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Special report: US Army faces inflection point on Integrated Tactical Network

US Army soldiers with the 3rd Brigade Combat Team, 101st Airborne Division, conduct qualification exercises on AN/PRC 163 tactical radios at Fort Campbell, Kentucky, in March 2023. (US Army)

Ongoing development of the US Army's Integrated Tactical Network (ITN) capability is reaching an inflection point in terms of advanced technology integration and the policy implications of these integration efforts, and could dramatically change how the US armed forces and their allies wage future wars.

The army's decision to centre the latest iteration of advanced battlefield technologies for the ITN, known as Capability Set 25 (CS25), around the Secure but Unclassified (SBU) classification for communications and data transfers has opened a new realm of possibilities for army leaders and their international allies.

Conversely, the decision to base CS25 around the SBU classification has also forced service leaders to address policy and doctrinal questions on how the army communicates with allies during combat operations.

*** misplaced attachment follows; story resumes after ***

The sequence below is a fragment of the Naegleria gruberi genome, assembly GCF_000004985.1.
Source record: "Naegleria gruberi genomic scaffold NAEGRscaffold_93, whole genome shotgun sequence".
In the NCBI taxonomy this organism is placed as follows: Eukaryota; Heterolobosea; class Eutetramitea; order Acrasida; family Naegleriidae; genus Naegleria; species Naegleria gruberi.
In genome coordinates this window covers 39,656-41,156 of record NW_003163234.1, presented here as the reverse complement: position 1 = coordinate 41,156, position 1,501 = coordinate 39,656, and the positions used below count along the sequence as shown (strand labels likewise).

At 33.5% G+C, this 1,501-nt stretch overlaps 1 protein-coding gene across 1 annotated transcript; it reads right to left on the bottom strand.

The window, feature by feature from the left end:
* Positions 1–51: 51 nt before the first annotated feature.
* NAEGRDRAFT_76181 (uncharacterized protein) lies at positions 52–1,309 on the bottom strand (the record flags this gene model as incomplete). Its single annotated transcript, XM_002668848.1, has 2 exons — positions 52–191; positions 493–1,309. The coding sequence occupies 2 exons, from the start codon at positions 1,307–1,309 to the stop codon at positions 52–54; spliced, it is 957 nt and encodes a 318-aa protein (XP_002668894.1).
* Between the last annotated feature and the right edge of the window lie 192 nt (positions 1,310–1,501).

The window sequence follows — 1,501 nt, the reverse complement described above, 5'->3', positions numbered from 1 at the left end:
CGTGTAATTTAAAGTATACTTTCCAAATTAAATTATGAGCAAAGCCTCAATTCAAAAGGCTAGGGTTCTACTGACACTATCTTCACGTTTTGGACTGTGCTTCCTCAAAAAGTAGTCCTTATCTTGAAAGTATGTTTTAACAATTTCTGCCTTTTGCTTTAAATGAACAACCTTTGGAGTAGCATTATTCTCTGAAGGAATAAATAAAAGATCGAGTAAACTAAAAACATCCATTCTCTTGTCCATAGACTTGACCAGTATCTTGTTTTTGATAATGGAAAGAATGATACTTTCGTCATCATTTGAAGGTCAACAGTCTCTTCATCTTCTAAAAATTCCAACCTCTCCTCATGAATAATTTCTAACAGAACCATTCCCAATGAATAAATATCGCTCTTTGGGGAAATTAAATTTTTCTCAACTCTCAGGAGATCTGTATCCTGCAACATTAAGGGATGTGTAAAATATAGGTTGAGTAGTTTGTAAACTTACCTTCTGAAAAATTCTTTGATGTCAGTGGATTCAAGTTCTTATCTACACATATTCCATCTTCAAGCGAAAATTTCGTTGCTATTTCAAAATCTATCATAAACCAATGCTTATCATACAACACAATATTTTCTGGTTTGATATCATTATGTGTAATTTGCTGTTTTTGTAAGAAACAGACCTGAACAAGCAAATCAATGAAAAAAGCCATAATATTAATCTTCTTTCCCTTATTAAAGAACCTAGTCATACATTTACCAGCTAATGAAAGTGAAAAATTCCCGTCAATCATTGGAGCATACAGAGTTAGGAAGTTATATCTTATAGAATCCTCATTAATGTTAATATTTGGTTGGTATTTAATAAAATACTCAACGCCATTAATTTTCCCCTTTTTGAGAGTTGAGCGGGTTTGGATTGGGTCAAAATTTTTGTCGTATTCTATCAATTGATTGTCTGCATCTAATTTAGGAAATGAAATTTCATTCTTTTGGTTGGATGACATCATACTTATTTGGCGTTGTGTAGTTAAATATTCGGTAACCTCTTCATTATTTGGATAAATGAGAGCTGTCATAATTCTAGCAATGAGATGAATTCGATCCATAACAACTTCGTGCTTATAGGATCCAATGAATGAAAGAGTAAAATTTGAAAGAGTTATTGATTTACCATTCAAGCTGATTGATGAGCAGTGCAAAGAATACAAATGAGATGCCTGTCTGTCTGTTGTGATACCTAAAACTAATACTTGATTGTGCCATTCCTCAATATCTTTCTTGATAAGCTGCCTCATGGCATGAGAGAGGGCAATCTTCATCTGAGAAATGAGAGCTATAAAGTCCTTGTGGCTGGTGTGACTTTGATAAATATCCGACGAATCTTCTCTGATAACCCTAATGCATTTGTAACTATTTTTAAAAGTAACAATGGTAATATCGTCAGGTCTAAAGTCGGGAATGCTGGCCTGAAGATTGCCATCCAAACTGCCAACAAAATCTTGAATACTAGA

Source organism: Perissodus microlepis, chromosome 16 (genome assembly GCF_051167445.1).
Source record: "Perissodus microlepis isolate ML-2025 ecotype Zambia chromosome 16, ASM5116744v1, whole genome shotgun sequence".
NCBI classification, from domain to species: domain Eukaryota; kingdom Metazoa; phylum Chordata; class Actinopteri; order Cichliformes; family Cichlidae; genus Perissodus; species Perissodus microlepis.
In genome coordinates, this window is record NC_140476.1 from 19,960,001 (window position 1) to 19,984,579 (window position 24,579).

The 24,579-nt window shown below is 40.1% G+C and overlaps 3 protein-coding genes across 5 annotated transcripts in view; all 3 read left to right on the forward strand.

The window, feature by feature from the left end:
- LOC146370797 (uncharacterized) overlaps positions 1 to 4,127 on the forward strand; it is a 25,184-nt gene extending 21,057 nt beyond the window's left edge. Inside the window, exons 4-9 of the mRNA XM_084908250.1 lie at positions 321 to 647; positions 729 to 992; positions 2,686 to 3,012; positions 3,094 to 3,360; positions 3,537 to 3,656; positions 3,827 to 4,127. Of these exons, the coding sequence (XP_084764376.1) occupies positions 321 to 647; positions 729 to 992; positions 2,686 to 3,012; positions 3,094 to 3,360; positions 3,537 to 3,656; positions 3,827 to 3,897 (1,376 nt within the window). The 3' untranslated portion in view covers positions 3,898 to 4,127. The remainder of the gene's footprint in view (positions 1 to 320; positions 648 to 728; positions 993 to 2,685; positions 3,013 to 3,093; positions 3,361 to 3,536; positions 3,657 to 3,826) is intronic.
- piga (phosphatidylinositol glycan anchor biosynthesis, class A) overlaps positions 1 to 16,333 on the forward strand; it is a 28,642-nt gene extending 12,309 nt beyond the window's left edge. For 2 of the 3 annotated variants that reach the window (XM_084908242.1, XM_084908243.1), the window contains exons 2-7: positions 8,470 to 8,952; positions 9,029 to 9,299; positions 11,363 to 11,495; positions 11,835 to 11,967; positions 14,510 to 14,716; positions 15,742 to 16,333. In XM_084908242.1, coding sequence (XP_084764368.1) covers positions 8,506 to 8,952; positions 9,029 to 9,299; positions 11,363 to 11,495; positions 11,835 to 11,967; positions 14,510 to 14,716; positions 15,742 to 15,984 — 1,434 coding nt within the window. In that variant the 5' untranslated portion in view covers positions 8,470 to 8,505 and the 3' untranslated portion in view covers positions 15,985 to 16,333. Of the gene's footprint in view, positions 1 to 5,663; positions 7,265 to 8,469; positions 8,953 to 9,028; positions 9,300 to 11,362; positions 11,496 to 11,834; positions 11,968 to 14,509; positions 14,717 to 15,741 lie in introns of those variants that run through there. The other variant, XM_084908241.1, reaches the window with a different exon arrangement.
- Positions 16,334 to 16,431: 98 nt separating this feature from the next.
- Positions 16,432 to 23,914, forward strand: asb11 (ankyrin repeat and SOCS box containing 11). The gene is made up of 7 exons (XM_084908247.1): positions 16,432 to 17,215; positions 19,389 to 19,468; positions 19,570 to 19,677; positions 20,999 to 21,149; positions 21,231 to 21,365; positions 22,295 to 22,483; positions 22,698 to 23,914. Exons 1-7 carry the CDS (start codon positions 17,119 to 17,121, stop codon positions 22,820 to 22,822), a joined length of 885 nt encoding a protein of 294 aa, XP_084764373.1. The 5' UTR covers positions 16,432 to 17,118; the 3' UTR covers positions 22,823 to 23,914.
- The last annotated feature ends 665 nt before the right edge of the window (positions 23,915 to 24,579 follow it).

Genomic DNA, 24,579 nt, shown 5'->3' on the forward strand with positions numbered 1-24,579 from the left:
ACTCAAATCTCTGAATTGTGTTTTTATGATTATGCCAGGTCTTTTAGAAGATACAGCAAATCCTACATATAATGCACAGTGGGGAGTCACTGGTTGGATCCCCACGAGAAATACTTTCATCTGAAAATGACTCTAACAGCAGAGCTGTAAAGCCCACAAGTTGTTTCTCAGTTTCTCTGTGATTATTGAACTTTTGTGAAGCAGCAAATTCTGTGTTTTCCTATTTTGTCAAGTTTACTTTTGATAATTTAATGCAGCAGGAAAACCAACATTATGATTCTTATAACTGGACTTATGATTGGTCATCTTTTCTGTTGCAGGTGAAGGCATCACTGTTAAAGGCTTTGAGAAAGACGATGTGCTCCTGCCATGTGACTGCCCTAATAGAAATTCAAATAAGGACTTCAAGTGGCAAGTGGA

“My [main] challenge is managing the polarity between protecting data and sharing data,” US Army Colonel Matt Paul, project manager mission command in the programme executive office for command, control, communications-tactical (PEO C3T), said of the policy challenges facing ITN programme officials. “There are no right or wrong answers and it is not black and white,” Col Paul told reporters during a March briefing at Fort Campbell, Kentucky.

Army officials are debating the doctrinal impacts of SBU adoption into the ITN, as well as whittling down the specific technologies, systems, and programmes that will make up the CS25 portfolio, as part of the ongoing preliminary design review (PDR) of the portfolio that began in April.

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